It doesn’t feel like it’s been too long since I’ve started my PhD (in October 2016), yet my annual review is already looming. While a year seems like a long time, time does fly.
Still it does not feel like an annual review and it actually, really, genuinely isn’t one…
An academic year is not a year and so, in essence, an annual review is what we could in fact call an academic annual review (AAR).
To be frank, the use of the concept or word ‘year’ in discussions at the department – and in academia in general – throws me off, because more often than not the type of year (academic vs. non-academic) isn’t specified. As PhD students – also referred to as PGR students in the UK – we are, for instance, given a ‘yearly’ printing allowance, but whether this is the year or the academic year… nobody really knows. And so I stand there with a frown asking the other person to please specify what kind of year is meant, in a way that hopefully isn’t too pedantic.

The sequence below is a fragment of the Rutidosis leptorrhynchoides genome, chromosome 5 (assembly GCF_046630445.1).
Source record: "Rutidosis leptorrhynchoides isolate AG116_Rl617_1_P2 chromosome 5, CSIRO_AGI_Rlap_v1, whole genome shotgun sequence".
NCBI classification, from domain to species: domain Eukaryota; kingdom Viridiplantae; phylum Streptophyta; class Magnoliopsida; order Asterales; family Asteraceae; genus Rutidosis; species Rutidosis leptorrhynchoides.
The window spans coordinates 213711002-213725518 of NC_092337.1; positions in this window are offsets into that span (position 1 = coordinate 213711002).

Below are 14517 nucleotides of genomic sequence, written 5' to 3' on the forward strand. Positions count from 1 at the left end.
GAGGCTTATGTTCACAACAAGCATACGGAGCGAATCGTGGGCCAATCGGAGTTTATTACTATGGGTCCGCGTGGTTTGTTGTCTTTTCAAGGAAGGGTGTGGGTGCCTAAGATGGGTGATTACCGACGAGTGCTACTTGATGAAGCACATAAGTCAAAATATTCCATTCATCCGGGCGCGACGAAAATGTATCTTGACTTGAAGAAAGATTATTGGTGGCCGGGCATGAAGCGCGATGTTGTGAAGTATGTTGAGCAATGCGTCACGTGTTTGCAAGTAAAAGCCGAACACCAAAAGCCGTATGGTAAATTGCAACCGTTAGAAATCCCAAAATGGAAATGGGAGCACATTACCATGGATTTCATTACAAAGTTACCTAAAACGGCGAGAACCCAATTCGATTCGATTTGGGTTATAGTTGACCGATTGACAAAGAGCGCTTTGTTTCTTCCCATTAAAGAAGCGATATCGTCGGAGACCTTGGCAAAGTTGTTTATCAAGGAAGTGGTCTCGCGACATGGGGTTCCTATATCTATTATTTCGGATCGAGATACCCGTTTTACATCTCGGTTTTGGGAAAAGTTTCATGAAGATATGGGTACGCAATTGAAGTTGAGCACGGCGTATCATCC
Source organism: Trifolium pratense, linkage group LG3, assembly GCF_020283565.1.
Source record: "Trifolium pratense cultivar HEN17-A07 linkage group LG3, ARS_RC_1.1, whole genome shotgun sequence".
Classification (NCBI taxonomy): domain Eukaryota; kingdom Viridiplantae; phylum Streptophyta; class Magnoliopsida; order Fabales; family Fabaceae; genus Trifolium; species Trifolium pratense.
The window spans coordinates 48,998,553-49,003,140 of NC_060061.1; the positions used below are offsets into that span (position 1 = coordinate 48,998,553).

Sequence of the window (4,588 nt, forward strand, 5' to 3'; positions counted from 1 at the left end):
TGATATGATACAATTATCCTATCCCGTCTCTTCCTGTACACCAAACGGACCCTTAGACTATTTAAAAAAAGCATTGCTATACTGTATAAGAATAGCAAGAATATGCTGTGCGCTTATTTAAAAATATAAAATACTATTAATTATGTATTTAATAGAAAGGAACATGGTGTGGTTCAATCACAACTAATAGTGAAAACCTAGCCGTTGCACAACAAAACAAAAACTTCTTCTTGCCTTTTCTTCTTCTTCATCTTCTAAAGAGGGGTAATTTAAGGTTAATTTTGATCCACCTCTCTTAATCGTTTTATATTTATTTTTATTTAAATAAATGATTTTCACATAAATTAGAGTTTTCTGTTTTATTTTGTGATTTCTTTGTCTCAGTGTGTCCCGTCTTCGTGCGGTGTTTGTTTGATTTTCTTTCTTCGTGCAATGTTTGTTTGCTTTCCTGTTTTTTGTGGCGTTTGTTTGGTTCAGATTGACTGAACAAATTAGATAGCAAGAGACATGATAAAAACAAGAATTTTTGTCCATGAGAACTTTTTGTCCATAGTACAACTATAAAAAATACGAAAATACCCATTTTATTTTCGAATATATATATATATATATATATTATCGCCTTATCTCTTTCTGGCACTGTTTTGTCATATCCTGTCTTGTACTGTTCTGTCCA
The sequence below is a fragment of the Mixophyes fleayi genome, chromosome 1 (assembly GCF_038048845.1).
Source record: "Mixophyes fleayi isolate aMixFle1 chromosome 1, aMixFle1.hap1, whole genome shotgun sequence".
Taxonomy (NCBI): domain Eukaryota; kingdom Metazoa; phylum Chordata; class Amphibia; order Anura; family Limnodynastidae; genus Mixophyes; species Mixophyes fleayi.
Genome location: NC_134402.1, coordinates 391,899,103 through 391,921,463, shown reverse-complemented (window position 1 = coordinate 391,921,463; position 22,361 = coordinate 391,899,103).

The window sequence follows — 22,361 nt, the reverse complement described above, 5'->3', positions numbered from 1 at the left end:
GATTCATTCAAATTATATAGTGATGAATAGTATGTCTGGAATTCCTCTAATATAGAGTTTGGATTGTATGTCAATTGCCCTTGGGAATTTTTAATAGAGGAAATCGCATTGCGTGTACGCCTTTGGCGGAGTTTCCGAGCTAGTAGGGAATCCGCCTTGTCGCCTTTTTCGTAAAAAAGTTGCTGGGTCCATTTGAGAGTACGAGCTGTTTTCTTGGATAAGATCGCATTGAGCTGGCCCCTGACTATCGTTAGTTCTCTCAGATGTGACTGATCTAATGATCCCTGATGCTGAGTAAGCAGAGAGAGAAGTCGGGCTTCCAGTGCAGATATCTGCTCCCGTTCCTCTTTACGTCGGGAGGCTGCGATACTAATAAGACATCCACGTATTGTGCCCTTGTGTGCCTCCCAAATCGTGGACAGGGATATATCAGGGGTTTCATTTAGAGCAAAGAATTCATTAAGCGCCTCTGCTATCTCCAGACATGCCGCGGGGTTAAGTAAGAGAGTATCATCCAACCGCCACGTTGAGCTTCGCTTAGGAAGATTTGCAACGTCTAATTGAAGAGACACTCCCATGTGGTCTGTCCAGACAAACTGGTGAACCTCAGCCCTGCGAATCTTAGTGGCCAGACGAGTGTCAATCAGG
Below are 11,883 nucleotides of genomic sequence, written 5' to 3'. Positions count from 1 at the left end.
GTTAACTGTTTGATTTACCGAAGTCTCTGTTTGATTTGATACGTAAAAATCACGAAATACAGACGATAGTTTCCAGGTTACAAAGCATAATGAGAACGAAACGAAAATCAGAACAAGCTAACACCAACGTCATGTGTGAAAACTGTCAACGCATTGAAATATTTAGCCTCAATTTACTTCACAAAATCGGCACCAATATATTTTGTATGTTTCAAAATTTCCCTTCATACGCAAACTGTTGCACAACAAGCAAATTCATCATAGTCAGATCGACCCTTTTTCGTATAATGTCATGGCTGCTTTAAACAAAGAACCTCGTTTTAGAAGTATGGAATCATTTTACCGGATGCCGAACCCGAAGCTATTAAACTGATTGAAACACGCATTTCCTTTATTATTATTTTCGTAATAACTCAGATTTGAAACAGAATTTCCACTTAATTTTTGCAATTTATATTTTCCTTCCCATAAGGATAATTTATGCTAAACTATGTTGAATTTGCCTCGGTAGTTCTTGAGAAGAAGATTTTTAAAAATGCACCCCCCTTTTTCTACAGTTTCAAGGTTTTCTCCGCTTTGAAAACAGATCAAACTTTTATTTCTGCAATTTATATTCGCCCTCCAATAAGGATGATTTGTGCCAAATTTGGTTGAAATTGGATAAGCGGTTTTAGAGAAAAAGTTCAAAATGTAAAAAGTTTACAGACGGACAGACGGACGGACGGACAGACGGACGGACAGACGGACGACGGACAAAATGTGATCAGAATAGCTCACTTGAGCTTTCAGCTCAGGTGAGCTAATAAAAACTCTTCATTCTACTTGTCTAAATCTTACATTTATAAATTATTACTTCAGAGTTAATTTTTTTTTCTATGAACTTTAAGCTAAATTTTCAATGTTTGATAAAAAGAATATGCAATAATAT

This somehow reminds me of the distance between academia and the ‘outside world’, the phenomenon that us academics, and PhD researchers more specifically, probably do live in a bubble. It may serve as a reminder that what we see as self-evident may not be perceived as such by others. To successfully spread our ideas and make an impact outside of academia we need to leave our bubbles and specify, clarify and again verify our research and findings.